Helen J. Alford, O.P., and Michael J. Naughton
Managing As If Faith Mattered challenges the often-held double standard of private and public moralities. Authors Helen Alford and Michael Naughton bridge the fault line between work and faith by engaging current management issues with Christian ethics.
Recovering a rich social tradition found within Christianity, the authors connect ideas such as the common good, virtue, and social principles, with concrete management issues such as job design, just wages, corporate ownership, marketing communication, and product development. In their hands, economic and social challenges become opportunities for managers to integrate their beliefs with their working environment and make decisions based on the tenets of Catholic social tradition.
“This inspiring book examines many timely questions related to faith and work through the lens of Christian social tradition. This creative and much needed study will be welcomed warmly by all who are searching for balance in their faith, life, and daily work.” — Religious Studies Review, Vol.30, no.3, July 2004
“The authors take Christian theology and practice seriously and strive for nothing less than a holistic integration that joins work and spirituality.” — Research News & Opportunities in Science and Theology, May 2002
“The book focuses on the role of virtues in human management, organization and achievement and shows how they can be applied. This is an intriguing claim which is well deserving of the treatment it receives here.” — Theological Book Review, January 2002
“_Managing as If Faith Mattered_ is a godsend. Intelligent and sensible, it never fails to recognize the realistic tensions of business life. This book is a must for all observers and students of modern business practice, but its usefulness goes further than that: it deserves to be read in every corporate strategic planning office in every company. It is an oasis in the spiritual desert of business.” — The Tablet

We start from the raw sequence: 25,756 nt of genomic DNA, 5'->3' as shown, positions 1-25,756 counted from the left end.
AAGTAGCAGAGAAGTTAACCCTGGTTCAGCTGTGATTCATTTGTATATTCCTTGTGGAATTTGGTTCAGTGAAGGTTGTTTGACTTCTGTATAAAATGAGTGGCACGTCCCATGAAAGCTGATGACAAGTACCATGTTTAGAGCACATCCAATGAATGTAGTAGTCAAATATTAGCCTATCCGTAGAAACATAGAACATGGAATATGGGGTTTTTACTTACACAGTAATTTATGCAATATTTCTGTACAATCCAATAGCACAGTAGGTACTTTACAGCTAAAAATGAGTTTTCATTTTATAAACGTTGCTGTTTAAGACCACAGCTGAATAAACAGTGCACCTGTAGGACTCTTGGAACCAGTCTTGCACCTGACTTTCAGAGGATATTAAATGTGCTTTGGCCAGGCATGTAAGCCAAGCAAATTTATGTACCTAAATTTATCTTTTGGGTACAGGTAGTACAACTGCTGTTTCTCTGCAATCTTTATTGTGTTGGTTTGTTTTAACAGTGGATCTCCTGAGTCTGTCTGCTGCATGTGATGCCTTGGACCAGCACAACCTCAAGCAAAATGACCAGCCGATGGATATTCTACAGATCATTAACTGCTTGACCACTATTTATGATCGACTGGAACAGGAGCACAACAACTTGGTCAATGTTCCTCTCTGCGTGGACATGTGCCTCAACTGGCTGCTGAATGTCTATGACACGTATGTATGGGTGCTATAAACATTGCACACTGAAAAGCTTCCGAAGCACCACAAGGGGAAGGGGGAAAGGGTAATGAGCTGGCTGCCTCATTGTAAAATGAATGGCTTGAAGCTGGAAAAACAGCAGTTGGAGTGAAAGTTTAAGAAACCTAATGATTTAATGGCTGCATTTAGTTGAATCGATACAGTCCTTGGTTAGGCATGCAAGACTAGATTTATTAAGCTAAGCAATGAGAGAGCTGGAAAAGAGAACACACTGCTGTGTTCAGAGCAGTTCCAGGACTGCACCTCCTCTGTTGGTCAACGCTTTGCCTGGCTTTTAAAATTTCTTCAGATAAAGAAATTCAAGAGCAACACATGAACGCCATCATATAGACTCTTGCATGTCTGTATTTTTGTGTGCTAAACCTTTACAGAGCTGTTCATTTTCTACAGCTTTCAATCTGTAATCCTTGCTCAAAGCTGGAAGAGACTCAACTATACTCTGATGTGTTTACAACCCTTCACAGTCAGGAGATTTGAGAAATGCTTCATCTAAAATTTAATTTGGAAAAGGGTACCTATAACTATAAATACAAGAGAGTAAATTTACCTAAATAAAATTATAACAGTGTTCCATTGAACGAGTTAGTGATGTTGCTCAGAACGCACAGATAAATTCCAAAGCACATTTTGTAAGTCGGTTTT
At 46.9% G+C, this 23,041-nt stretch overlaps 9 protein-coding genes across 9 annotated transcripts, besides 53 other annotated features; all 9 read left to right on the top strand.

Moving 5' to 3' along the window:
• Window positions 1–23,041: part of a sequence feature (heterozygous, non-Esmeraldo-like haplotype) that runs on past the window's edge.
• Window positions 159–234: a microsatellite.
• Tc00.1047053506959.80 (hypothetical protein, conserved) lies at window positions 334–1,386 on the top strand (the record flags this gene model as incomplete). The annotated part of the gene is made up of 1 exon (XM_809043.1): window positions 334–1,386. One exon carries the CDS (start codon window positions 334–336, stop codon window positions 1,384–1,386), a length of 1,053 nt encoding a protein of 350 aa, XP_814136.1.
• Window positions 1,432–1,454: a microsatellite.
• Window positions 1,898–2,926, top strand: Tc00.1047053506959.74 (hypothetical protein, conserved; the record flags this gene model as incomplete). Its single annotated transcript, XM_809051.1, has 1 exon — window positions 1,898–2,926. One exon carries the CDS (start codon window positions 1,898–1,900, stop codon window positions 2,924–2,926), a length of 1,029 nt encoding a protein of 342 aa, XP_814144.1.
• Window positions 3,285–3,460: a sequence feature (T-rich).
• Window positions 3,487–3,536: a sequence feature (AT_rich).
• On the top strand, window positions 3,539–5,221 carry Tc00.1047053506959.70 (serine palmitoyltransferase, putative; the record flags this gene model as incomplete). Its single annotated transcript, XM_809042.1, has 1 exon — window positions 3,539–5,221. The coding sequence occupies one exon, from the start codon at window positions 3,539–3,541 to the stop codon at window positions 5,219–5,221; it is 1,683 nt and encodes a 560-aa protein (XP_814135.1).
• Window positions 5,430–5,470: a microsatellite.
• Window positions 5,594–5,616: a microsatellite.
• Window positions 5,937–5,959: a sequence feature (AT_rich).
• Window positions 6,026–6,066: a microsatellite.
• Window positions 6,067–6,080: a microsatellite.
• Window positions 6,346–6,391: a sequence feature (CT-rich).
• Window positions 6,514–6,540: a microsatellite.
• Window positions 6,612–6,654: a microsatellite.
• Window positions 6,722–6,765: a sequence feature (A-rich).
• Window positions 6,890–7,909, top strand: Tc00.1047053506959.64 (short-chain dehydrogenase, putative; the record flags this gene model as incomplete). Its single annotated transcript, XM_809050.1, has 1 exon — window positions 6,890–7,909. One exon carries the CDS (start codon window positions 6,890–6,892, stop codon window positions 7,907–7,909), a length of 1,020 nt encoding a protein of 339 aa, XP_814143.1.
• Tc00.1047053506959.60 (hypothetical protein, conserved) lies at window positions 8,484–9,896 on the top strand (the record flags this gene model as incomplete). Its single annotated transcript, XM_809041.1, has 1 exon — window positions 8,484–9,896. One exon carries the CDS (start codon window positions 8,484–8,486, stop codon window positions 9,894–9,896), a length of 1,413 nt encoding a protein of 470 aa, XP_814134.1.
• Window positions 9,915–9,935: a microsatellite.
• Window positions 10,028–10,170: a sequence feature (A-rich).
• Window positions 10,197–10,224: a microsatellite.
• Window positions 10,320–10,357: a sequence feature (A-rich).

“There is much to be praised in Managing as if Faith Mattered. It does not shirk many of the hard questions, such as the purpose of business, justice in wages, the need for broadening corporate ownership, or the evil of marketing harmful or useless goods. In many cases, it takes a truly courageous stand fully consistent with the radical tradition of papal social teaching. It would indeed be a useful text for seminars among Christian managers and executives trying to rediscover how to make the faith they profess part of their working lives.” — New Oxford Review
“The book deserves to be read carefully and discussed thoughtfully by everyone directly or indirectly involved in business or in business education. . . . [T]his book paves the way to a restructuring of business education in a manner that facilitates a discussion of the role of ethical values in every academic course of every discipline of study at all centers of higher education.” — American Catholic Studies
“[I]nteresting reading . . . careful attention to logical development demonstration of evidence, and prescriptions for concrete action.” — Theology Today